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Legislative leaders request that more than medical marijuana be included in a special session call

Published: Sep. 24, 2021 at 7:26 PM CDT|Updated: Sep. 24, 2021 at 7:29 PM CDT
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JACKSON, Miss. (WLBT) -The request for a special session is made. Now, the waiting game begins. The Governor is the only one with the power to call a special session, and he has full control over what lawmakers can take up when they arrive at the Capitol. But legislative leadership says if they’re called back, the call needs to include more than medical marijuana.

“We are ready,” said Lieutenant Governor Delbert Hosemann.

There are a couple of dozen drafts in on the medical marijuana bill. But what they’ve come up with would require state agencies to stand up a medical cannabis program within 60 days of passage.

“We have a very structured way to do this,” noted Hosemann. “This is medical marijuana. This is not recreational marijuana. And we took great pains to make sure it was medical marijuana. The controls in that process are very strict — how it’s going to be grown, how it will be checked all the way through, and their distributions. We allowed for cities and counties who don’t want to be participants in this — they don’t have to be. They can elect out of the process. We also have some taxes on the growth and also on the distribution.”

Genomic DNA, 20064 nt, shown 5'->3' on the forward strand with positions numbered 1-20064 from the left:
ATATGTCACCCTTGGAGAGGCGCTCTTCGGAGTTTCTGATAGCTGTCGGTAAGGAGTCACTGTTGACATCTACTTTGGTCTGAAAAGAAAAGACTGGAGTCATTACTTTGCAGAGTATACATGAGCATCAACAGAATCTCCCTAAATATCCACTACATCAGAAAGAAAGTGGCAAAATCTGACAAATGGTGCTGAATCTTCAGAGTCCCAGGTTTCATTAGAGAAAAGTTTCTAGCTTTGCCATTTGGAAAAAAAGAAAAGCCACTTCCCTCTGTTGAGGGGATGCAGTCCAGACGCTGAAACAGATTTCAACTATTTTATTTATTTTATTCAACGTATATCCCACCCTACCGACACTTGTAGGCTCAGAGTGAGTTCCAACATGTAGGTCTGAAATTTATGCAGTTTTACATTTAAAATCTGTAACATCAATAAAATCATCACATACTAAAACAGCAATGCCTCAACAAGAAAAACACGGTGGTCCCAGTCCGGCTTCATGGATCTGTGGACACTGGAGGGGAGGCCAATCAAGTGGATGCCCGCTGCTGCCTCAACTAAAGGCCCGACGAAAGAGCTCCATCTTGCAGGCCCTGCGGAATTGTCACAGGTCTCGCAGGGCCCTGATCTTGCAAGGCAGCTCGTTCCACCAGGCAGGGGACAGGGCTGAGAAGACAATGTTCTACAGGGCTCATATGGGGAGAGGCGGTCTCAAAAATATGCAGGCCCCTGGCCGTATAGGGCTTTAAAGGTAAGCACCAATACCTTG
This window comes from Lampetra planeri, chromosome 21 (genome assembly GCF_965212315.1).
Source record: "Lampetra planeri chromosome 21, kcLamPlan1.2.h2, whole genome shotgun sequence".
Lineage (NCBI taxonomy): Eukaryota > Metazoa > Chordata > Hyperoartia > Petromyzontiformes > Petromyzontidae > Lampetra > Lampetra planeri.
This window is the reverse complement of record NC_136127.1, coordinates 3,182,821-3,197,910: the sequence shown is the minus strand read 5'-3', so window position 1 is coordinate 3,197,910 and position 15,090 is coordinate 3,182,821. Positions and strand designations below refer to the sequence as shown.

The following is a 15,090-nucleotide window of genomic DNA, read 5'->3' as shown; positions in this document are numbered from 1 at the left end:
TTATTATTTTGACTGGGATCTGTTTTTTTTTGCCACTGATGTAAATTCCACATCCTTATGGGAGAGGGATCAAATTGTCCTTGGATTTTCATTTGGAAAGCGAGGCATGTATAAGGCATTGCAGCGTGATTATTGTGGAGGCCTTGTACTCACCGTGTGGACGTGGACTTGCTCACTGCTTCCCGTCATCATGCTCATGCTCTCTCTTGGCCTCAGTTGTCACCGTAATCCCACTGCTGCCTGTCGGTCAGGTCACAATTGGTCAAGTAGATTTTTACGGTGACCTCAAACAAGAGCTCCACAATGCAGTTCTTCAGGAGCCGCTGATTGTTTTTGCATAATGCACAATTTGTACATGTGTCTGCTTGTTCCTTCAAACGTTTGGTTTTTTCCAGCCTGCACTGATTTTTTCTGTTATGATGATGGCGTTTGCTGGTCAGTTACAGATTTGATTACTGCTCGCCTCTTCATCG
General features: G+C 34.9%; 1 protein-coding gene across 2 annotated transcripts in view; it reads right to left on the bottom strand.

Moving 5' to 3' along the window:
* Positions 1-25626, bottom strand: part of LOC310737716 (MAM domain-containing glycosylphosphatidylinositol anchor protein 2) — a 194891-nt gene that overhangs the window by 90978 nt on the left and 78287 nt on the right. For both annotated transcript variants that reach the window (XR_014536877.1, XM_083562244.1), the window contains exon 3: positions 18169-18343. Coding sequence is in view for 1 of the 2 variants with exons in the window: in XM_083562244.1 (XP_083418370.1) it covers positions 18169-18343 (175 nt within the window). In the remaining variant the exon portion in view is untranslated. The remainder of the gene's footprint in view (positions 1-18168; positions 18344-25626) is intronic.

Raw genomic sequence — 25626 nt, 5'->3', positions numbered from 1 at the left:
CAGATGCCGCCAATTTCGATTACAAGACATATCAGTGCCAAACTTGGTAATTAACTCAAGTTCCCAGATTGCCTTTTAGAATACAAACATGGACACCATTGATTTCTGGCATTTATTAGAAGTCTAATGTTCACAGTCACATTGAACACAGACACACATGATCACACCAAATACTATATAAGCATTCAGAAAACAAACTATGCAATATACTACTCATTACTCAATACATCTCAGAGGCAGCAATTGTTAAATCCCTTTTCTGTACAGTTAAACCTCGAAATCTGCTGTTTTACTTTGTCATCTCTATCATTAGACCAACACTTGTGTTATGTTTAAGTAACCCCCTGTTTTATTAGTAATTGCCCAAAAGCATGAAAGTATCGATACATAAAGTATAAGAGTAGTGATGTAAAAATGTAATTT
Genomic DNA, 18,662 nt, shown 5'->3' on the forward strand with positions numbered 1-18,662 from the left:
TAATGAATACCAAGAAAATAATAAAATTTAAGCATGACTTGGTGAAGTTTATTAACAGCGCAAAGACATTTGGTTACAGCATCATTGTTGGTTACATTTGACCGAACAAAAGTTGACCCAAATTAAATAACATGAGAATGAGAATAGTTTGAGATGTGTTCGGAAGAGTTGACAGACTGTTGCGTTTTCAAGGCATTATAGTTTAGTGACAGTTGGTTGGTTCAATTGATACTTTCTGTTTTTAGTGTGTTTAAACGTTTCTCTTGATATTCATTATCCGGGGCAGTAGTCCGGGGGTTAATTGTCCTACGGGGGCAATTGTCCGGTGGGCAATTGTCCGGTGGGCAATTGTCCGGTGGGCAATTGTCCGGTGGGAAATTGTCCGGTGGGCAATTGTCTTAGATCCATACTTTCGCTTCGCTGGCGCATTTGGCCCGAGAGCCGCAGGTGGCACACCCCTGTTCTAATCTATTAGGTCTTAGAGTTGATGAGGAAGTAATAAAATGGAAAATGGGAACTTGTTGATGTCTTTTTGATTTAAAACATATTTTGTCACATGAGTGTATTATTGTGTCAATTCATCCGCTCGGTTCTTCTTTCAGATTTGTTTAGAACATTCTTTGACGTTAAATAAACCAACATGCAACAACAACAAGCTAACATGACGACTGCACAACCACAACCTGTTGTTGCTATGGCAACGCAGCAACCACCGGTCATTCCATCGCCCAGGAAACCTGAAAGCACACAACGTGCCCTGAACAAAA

The ongoing COVID crisis is the reason they think there are some more urgent needs to handle if called back for a special session. One would be a front-line retention program using American Recovery and Reinvestment Act money to keep hospital workers from leaving.

“It would be a contract that the worker would sign, and they would agree...what we’re talking about now is a five-month contract,” explained House Speaker Philip Gunn. “You as a worker would sign a five-month contract to agree to stay at your employers, wherever that is, to provide healthcare for five months in exchange for the money that would be included in that contract.”

They’d also like to direct some of that federal money to the state’s child abuse and domestic violence shelters and programs that are short due to COVID.

“Has been cut by about 40 percent,” said Gunn. “So, if we are able to put some of that ARPA money towards those centers, they tell us they will be able to continue to function, which is a critical thing for the people of our state, as well.”

And finally, legislative leaders want to change the adjust the wording in the state law to allow first responder’s families the ability to receive death benefits if they die from COVID-19.

Speaker Philip Gunn and Lt. Governor Delbert Hosemann expect they can handle all four issues in one day. They’d like it to happen next Friday. But the time and specifics of a special session are totally up to the Governor, who has not indicated what he plans to do.

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